Yolanda Castillo (left) holds a sign at the steps of the State Capitol. Her nephew is 40 years old and has been incarcerated for 21 years. Castillo was one of several demonstrators Thursday who came with the Louisianans for Prison Alternatives to advocate bills this session that would reform Louisiana incarceration.
The Louisiana State Capitol was flooded with a sea of bright blue T-shirts Thursday when more than 100 members of the group Louisianans for Prison Alternatives
came to support bills relating to incarceration reform.
The Southern Poverty Law Center (SPLC) also was there to support the group. Sarah Omojola, an SPLC policy counsel in New Orleans, said twice as many people as expected showed up for the demonstration.
Louisiana has the highest incarceration rate in the world, and legislators have grown concerned about the costs. Some district attorneys' and sheriffs' organizations oppose the changes.
Omojola said keeping so many people in prison has not provided the desired return in reducing crime. She said neighboring states have lower incarceration rates, despite having the same crime rates as many Louisiana communities.
Her group also wants state sentencing laws to be more consistent. For example, Omojola said a Louisiana offender can get more time for possessing a stolen iPhone than for stealing one — a difference between six months and 10 years. “That’s out of whack,” she said.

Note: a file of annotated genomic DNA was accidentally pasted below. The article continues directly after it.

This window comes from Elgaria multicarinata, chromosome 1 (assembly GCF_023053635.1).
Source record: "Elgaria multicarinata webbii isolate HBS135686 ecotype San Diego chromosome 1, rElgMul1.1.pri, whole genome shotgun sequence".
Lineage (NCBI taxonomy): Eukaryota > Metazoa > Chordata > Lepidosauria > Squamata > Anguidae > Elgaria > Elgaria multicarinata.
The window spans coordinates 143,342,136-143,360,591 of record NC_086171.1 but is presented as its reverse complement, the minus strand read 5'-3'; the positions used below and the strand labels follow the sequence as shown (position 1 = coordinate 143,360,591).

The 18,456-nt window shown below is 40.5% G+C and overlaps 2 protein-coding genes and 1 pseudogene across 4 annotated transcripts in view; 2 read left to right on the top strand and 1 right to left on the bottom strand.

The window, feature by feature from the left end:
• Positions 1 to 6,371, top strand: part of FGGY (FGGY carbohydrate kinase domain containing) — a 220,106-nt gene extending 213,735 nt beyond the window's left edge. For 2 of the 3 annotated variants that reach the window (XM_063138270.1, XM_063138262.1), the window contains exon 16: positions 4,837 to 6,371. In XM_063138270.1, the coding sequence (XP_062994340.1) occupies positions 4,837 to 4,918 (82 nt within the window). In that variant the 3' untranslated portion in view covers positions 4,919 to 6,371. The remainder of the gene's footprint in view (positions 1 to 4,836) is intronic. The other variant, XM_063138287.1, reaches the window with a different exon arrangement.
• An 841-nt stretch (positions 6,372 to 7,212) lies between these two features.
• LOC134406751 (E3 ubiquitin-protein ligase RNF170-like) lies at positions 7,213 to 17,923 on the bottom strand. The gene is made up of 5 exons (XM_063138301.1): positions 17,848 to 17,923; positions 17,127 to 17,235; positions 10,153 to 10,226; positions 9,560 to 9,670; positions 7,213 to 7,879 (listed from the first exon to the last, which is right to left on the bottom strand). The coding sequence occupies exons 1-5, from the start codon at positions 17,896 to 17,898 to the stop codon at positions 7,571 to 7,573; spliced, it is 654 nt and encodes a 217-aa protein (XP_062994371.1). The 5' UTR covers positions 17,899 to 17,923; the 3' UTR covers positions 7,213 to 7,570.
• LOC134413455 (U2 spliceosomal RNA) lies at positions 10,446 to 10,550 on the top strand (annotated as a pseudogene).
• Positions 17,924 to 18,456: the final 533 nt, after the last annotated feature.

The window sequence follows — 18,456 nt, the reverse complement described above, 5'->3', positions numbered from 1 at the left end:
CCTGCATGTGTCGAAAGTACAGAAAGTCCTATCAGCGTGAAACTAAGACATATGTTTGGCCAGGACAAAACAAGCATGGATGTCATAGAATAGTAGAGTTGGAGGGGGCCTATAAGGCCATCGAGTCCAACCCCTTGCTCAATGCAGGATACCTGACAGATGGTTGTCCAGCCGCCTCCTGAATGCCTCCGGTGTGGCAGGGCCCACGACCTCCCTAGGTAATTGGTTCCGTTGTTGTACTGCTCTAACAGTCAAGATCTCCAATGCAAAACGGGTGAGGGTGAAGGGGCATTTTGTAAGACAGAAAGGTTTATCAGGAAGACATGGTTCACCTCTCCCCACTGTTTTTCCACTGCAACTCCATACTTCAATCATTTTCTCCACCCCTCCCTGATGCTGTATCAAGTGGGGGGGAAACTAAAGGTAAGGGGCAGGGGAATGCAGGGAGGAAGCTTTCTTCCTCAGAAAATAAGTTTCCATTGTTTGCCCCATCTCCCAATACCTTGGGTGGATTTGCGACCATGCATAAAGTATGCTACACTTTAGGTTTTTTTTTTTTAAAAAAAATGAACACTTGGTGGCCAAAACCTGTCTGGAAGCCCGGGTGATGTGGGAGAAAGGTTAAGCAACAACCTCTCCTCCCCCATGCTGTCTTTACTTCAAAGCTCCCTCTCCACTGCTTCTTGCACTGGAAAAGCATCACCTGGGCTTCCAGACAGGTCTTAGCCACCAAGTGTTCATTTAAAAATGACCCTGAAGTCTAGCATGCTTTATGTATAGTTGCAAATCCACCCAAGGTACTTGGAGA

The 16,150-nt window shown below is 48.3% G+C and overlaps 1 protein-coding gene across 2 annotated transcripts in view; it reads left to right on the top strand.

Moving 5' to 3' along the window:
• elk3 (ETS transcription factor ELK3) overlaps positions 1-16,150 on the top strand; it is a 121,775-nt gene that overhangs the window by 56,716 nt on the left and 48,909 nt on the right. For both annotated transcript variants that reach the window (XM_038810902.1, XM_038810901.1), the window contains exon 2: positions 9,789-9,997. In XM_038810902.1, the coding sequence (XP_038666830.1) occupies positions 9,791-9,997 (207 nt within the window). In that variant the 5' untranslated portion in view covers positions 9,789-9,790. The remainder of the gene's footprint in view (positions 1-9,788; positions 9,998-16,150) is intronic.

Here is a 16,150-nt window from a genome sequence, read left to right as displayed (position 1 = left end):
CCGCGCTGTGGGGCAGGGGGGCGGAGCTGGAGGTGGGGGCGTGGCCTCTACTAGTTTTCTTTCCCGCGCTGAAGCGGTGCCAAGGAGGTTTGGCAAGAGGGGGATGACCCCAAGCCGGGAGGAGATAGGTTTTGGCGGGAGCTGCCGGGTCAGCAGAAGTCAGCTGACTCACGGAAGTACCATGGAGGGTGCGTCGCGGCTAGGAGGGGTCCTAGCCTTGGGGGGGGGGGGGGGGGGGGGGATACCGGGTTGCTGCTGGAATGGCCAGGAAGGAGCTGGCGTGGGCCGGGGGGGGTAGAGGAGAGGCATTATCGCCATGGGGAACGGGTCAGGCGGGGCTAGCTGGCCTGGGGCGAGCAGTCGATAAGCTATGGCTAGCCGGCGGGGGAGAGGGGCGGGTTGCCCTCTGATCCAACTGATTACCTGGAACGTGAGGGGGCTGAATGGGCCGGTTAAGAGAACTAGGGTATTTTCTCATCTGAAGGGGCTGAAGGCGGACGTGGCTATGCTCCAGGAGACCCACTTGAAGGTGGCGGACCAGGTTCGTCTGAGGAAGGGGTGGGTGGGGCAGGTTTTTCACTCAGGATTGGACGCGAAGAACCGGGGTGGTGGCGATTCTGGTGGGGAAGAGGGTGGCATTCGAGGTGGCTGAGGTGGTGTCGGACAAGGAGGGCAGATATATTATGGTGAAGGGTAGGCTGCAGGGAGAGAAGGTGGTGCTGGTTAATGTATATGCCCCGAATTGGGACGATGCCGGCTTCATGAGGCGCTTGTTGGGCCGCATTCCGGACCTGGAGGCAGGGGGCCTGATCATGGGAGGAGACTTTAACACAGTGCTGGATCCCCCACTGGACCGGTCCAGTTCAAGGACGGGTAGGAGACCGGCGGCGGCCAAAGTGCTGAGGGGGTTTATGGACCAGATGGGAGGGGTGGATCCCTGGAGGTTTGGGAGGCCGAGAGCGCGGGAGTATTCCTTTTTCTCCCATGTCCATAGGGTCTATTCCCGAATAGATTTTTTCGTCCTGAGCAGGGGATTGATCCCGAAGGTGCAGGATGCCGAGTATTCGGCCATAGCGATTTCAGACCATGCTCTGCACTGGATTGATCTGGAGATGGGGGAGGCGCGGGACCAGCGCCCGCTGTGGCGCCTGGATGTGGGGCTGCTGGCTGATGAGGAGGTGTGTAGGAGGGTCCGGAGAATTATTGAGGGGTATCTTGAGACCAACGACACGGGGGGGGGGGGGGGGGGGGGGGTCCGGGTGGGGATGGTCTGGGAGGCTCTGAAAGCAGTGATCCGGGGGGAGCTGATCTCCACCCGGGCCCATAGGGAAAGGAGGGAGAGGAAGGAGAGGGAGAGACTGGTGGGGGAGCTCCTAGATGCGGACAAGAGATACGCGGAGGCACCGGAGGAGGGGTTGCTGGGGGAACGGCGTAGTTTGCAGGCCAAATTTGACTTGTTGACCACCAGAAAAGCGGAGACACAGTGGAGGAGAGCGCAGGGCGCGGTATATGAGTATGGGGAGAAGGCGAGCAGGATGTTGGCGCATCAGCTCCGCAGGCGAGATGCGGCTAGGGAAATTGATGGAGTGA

Senate Bill 139
by Sen. Danny Martiny, R-Metairie, looks to solve such policy gaps. Another bill — Senate Bill 16
by Sen. Dan Claitor, R-Baton Rouge — would abolish life-parole sentencing for juveniles, except in the most severe cases, such as a school shooting or serial murder. The bill would provide parole eligibility — not immediate release — for those already serving under juvenile life sentences without parole.
Omojola said the state sentences juveniles to life without parole for serious offenses about 81 percent of the time, though the U.S. Supreme Court has ruled that a juvenile should be given a life sentence without parole only in the rarest instances.
“So our laws are illegal because they are not in line with what the Supreme Court says,” she said.
Luke Silva, one of those who showed up in the bright blue shirts, said his 40-year-old grandson has been incarcerated for 21 years for being involved in a shooting as a teenager. “[The judge] tried to make him out to be the criminal,” said Silva’s daughter, Yolanda Castillo. “It was his first offense.”
Other bills would eliminate inconsistencies in the lengths of prison sentences and provide more support for some prisoners re-entering the community.